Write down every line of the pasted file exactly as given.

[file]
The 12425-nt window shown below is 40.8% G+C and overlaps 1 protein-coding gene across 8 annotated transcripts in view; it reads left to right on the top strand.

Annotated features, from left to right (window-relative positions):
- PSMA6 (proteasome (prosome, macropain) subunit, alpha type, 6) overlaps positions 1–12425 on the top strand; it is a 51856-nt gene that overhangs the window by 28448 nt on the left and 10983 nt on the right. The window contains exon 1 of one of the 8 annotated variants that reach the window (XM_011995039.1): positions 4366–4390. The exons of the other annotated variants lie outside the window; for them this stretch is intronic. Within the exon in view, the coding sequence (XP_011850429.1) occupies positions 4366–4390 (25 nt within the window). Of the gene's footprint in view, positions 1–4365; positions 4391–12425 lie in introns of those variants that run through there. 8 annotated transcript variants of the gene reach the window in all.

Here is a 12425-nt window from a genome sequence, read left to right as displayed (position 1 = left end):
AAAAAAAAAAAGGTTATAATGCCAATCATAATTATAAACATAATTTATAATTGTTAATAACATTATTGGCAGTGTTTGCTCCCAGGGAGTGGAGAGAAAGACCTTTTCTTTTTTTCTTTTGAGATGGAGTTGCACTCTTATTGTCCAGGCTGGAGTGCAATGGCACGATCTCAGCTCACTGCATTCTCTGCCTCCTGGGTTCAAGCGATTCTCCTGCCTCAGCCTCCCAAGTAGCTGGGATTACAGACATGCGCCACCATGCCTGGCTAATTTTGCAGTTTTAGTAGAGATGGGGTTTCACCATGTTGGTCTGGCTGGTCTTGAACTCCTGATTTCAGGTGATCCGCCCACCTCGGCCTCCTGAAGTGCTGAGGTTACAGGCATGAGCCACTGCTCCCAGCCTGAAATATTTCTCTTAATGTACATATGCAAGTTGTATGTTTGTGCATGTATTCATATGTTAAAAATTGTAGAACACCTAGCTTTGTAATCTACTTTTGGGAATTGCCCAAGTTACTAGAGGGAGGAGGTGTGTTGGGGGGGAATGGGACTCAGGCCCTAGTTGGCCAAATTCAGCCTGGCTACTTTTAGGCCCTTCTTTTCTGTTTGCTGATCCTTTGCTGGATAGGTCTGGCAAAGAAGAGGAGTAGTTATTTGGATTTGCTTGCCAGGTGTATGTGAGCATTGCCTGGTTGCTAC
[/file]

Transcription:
The 12425-nt window shown below is 40.8% G+C and overlaps 1 protein-coding gene across 8 annotated transcripts in view; it reads left to right on the top strand.

Annotated features, from left to right (window-relative positions):
- PSMA6 (proteasome (prosome, macropain) subunit, alpha type, 6) overlaps positions 1–12425 on the top strand; it is a 51856-nt gene that overhangs the window by 28448 nt on the left and 10983 nt on the right. The window contains exon 1 of one of the 8 annotated variants that reach the window (XM_011995039.1): positions 4366–4390. The exons of the other annotated variants lie outside the window; for them this stretch is intronic. Within the exon in view, the coding sequence (XP_011850429.1) occupies positions 4366–4390 (25 nt within the window). Of the gene's footprint in view, positions 1–4365; positions 4391–12425 lie in introns of those variants that run through there. 8 annotated transcript variants of the gene reach the window in all.

Here is a 12425-nt window from a genome sequence, read left to right as displayed (position 1 = left end):
AAAAAAAAAAAGGTTATAATGCCAATCATAATTATAAACATAATTTATAATTGTTAATAACATTATTGGCAGTGTTTGCTCCCAGGGAGTGGAGAGAAAGACCTTTTCTTTTTTTCTTTTGAGATGGAGTTGCACTCTTATTGTCCAGGCTGGAGTGCAATGGCACGATCTCAGCTCACTGCATTCTCTGCCTCCTGGGTTCAAGCGATTCTCCTGCCTCAGCCTCCCAAGTAGCTGGGATTACAGACATGCGCCACCATGCCTGGCTAATTTTGCAGTTTTAGTAGAGATGGGGTTTCACCATGTTGGTCTGGCTGGTCTTGAACTCCTGATTTCAGGTGATCCGCCCACCTCGGCCTCCTGAAGTGCTGAGGTTACAGGCATGAGCCACTGCTCCCAGCCTGAAATATTTCTCTTAATGTACATATGCAAGTTGTATGTTTGTGCATGTATTCATATGTTAAAAATTGTAGAACACCTAGCTTTGTAATCTACTTTTGGGAATTGCCCAAGTTACTAGAGGGAGGAGGTGTGTTGGGGGGGAATGGGACTCAGGCCCTAGTTGGCCAAATTCAGCCTGGCTACTTTTAGGCCCTTCTTTTCTGTTTGCTGATCCTTTGCTGGATAGGTCTGGCAAAGAAGAGGAGTAGTTATTTGGATTTGCTTGCCAGGTGTATGTGAGCATTGCCTGGTTGCTAC